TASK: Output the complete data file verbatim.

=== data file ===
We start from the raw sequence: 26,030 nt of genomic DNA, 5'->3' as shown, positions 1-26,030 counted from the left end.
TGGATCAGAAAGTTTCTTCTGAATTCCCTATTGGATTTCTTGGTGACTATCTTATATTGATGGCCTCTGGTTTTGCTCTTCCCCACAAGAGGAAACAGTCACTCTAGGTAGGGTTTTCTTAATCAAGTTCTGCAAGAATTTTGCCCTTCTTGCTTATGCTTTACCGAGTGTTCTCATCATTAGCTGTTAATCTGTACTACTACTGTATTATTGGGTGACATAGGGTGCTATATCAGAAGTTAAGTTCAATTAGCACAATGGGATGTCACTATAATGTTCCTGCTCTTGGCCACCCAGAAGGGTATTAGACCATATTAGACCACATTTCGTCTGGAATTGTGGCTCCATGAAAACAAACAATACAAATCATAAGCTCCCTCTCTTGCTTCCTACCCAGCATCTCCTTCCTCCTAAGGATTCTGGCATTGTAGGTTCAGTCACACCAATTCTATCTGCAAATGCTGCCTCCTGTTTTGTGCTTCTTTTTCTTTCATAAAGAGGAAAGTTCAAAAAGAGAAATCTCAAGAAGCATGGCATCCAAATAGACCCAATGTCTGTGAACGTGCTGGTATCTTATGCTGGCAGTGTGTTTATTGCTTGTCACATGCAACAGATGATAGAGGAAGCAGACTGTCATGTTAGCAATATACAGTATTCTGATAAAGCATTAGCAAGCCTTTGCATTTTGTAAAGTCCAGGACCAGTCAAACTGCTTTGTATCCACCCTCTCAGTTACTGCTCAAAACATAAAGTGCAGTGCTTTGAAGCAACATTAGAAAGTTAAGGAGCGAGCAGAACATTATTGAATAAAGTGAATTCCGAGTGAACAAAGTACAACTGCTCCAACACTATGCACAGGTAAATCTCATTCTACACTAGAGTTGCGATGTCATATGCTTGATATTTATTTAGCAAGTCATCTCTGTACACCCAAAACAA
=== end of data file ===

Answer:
We start from the raw sequence: 26,030 nt of genomic DNA, 5'->3' as shown, positions 1-26,030 counted from the left end.
TGGATCAGAAAGTTTCTTCTGAATTCCCTATTGGATTTCTTGGTGACTATCTTATATTGATGGCCTCTGGTTTTGCTCTTCCCCACAAGAGGAAACAGTCACTCTAGGTAGGGTTTTCTTAATCAAGTTCTGCAAGAATTTTGCCCTTCTTGCTTATGCTTTACCGAGTGTTCTCATCATTAGCTGTTAATCTGTACTACTACTGTATTATTGGGTGACATAGGGTGCTATATCAGAAGTTAAGTTCAATTAGCACAATGGGATGTCACTATAATGTTCCTGCTCTTGGCCACCCAGAAGGGTATTAGACCATATTAGACCACATTTCGTCTGGAATTGTGGCTCCATGAAAACAAACAATACAAATCATAAGCTCCCTCTCTTGCTTCCTACCCAGCATCTCCTTCCTCCTAAGGATTCTGGCATTGTAGGTTCAGTCACACCAATTCTATCTGCAAATGCTGCCTCCTGTTTTGTGCTTCTTTTTCTTTCATAAAGAGGAAAGTTCAAAAAGAGAAATCTCAAGAAGCATGGCATCCAAATAGACCCAATGTCTGTGAACGTGCTGGTATCTTATGCTGGCAGTGTGTTTATTGCTTGTCACATGCAACAGATGATAGAGGAAGCAGACTGTCATGTTAGCAATATACAGTATTCTGATAAAGCATTAGCAAGCCTTTGCATTTTGTAAAGTCCAGGACCAGTCAAACTGCTTTGTATCCACCCTCTCAGTTACTGCTCAAAACATAAAGTGCAGTGCTTTGAAGCAACATTAGAAAGTTAAGGAGCGAGCAGAACATTATTGAATAAAGTGAATTCCGAGTGAACAAAGTACAACTGCTCCAACACTATGCACAGGTAAATCTCATTCTACACTAGAGTTGCGATGTCATATGCTTGATATTTATTTAGCAAGTCATCTCTGTACACCCAAAACAA